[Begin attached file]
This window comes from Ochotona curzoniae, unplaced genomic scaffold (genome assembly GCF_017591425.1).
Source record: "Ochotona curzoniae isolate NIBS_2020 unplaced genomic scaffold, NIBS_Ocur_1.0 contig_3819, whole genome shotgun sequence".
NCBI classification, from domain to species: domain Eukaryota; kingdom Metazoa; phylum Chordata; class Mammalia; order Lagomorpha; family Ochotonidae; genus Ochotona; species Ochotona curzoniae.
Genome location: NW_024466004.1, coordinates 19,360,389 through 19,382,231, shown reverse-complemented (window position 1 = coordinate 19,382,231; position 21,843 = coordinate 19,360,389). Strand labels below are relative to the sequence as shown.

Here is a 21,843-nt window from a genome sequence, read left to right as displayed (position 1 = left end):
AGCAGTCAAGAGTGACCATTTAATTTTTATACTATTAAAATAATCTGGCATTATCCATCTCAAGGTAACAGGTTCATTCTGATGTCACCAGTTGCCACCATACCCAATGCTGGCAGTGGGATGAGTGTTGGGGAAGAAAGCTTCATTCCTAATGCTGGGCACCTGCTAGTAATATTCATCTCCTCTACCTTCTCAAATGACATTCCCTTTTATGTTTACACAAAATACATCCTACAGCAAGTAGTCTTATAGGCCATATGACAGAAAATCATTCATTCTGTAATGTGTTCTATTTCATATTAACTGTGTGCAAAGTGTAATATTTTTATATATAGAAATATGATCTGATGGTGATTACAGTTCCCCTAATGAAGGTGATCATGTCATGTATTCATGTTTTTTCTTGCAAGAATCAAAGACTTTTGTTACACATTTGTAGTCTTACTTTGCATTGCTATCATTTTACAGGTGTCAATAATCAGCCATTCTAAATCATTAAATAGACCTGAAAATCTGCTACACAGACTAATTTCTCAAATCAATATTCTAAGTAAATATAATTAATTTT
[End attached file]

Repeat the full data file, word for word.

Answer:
This window comes from Ochotona curzoniae, unplaced genomic scaffold (genome assembly GCF_017591425.1).
Source record: "Ochotona curzoniae isolate NIBS_2020 unplaced genomic scaffold, NIBS_Ocur_1.0 contig_3819, whole genome shotgun sequence".
NCBI classification, from domain to species: domain Eukaryota; kingdom Metazoa; phylum Chordata; class Mammalia; order Lagomorpha; family Ochotonidae; genus Ochotona; species Ochotona curzoniae.
Genome location: NW_024466004.1, coordinates 19,360,389 through 19,382,231, shown reverse-complemented (window position 1 = coordinate 19,382,231; position 21,843 = coordinate 19,360,389). Strand labels below are relative to the sequence as shown.

Here is a 21,843-nt window from a genome sequence, read left to right as displayed (position 1 = left end):
AGCAGTCAAGAGTGACCATTTAATTTTTATACTATTAAAATAATCTGGCATTATCCATCTCAAGGTAACAGGTTCATTCTGATGTCACCAGTTGCCACCATACCCAATGCTGGCAGTGGGATGAGTGTTGGGGAAGAAAGCTTCATTCCTAATGCTGGGCACCTGCTAGTAATATTCATCTCCTCTACCTTCTCAAATGACATTCCCTTTTATGTTTACACAAAATACATCCTACAGCAAGTAGTCTTATAGGCCATATGACAGAAAATCATTCATTCTGTAATGTGTTCTATTTCATATTAACTGTGTGCAAAGTGTAATATTTTTATATATAGAAATATGATCTGATGGTGATTACAGTTCCCCTAATGAAGGTGATCATGTCATGTATTCATGTTTTTTCTTGCAAGAATCAAAGACTTTTGTTACACATTTGTAGTCTTACTTTGCATTGCTATCATTTTACAGGTGTCAATAATCAGCCATTCTAAATCATTAAATAGACCTGAAAATCTGCTACACAGACTAATTTCTCAAATCAATATTCTAAGTAAATATAATTAATTTT